Dots can be different colours. We speak of red dots as vessels particularly in Bowen's disease, Spitz nevi and Melanoma when they are part of a polymorphous collection of vessel types, especially in nodular amelanotic melanoma. However they are also common in psoriatic plaques!
Black dots represent melanin in either melanocytes or keratinocytes usually high up in the epidermis near the stratum corneum. Hence they can be a feature of pagetoid spread in superficial melanomas.
Brown dots are usually nests of melanocytes at the dermoepidermal junction. If proliferating in the dermal papillae they can be in the centre of reticular network holes particularly in congenital nevi but often these nests are a considerable size and best described as clods. Brown dots proliferating at the periphery of a network suggest an actively growing lesion and can be seen in early melanoma (often accompanied by pigment streaks or lines radial peripheral. Dots over the lines of the pigment network suggest nevus nests at the tips of the rete ridges where they should be in benign nevi! If all over the place it is a more chaotic lesion and suggests melanoma.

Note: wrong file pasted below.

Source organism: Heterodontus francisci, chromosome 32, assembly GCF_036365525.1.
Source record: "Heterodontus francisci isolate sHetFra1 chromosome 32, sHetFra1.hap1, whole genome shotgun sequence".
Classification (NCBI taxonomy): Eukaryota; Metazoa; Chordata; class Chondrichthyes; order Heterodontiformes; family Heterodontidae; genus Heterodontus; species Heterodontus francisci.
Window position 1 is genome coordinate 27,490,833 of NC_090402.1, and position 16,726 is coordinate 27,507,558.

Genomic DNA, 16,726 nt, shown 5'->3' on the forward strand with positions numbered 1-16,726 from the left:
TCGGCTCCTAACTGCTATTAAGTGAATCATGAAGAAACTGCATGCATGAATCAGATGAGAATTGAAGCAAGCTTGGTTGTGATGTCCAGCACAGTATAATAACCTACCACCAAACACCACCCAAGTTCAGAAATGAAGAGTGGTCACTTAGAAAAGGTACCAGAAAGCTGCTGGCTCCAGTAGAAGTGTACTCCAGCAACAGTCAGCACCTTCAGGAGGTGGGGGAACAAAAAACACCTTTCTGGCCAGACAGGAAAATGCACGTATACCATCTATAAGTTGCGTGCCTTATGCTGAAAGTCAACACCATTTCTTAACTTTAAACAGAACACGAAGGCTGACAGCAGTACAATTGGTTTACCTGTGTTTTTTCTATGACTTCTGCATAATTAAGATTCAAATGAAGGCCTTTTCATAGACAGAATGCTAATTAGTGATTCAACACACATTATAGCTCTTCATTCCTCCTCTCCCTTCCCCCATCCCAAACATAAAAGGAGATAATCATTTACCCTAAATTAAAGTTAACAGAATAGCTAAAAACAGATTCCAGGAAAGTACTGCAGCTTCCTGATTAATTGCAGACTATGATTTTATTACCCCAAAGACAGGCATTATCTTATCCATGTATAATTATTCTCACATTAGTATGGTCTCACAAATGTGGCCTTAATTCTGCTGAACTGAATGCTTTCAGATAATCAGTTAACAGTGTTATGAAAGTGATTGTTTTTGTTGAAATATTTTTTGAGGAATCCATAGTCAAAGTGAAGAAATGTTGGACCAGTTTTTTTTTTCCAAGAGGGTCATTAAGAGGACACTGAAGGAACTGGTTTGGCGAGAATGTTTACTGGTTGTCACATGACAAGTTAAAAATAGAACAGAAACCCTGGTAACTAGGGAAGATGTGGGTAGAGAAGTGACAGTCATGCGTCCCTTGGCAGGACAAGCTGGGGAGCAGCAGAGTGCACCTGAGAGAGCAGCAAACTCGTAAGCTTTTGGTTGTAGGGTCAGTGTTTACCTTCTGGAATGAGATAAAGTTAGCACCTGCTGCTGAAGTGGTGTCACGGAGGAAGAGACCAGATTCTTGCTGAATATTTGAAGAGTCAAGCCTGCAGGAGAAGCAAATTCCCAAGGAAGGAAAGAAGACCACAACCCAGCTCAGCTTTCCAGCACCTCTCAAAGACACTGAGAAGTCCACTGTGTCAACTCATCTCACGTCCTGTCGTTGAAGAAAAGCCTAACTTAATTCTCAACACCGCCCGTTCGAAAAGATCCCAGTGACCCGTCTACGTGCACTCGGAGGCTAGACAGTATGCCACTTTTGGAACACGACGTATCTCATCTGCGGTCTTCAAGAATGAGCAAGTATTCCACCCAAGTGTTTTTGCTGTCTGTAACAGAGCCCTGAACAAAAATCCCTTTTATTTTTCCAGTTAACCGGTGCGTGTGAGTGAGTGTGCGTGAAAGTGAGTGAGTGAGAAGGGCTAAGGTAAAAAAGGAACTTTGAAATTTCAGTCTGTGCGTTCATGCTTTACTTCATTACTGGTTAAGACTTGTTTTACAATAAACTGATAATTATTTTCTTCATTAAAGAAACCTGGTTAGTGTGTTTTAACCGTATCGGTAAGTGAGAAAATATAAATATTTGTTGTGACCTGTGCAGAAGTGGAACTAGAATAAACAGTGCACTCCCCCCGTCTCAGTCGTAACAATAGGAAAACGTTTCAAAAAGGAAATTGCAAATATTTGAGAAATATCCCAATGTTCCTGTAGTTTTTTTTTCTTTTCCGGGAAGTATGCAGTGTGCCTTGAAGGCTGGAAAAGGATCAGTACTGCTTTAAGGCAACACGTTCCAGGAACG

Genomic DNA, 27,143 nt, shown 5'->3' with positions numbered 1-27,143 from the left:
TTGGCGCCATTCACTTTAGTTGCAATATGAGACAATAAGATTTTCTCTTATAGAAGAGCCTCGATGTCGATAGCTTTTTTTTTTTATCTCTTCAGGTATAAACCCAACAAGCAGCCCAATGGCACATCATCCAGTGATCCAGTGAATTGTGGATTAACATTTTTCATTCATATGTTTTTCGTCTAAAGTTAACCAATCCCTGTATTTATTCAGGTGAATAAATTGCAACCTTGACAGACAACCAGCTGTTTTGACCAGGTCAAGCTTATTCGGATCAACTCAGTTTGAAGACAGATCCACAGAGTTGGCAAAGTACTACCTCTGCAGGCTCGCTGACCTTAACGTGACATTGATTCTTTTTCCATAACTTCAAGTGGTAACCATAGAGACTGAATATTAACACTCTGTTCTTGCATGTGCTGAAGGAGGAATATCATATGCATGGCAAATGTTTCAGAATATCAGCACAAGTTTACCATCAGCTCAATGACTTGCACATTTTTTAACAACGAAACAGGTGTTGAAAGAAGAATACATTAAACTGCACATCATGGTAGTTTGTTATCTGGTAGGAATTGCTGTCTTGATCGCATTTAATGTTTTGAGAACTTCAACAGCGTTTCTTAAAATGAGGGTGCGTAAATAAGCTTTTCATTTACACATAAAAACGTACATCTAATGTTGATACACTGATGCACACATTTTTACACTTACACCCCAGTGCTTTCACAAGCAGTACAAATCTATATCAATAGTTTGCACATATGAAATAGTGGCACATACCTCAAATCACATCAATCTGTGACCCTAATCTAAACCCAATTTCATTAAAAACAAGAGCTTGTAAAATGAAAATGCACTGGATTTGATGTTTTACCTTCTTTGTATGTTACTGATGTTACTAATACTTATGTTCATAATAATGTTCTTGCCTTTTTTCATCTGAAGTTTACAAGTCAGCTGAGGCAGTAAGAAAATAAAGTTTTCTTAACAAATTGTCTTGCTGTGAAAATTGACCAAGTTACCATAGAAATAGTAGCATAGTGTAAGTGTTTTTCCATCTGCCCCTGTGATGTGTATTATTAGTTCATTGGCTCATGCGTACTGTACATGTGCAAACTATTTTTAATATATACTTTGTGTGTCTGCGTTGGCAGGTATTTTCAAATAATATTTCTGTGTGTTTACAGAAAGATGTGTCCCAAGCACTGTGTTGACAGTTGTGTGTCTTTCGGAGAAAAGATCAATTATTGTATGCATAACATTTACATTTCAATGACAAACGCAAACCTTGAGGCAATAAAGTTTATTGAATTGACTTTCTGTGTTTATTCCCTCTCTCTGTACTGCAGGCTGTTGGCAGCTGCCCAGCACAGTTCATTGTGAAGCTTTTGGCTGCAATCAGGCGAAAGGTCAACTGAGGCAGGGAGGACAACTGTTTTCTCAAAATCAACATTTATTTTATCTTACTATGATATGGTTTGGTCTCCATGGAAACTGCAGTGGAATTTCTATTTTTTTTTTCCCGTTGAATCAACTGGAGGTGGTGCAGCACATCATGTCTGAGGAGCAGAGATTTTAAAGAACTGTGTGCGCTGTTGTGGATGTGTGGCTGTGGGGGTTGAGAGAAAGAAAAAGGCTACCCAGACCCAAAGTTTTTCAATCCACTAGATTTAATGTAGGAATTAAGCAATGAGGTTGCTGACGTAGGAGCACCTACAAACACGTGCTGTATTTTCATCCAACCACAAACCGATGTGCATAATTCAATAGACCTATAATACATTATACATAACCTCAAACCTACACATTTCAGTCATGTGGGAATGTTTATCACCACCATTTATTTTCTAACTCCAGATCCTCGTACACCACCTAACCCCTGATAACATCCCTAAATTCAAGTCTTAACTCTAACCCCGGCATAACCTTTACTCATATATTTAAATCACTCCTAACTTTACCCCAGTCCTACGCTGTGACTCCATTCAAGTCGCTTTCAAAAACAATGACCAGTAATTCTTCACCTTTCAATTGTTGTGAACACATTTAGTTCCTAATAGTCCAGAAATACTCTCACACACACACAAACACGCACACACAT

Brown dots in lines in the middle of a pigmented lesion without a definite network are a strong predictor of pigmented IEC (Intraepidermal carcinoma SCC in situ)
Grey dots represent melanin in melanophages in the dermis. They can be seen in regressing melanomas, Pigmented solar keratoses and s\Scc in situ, Lentigo maligna and LPLKs.
Grouped white dots in groups of 4 in the infundibulum of hair follicles are called rosettes and are seen in solar keratoses but are an artefact of polarised light on excess keratin in the follicular opening.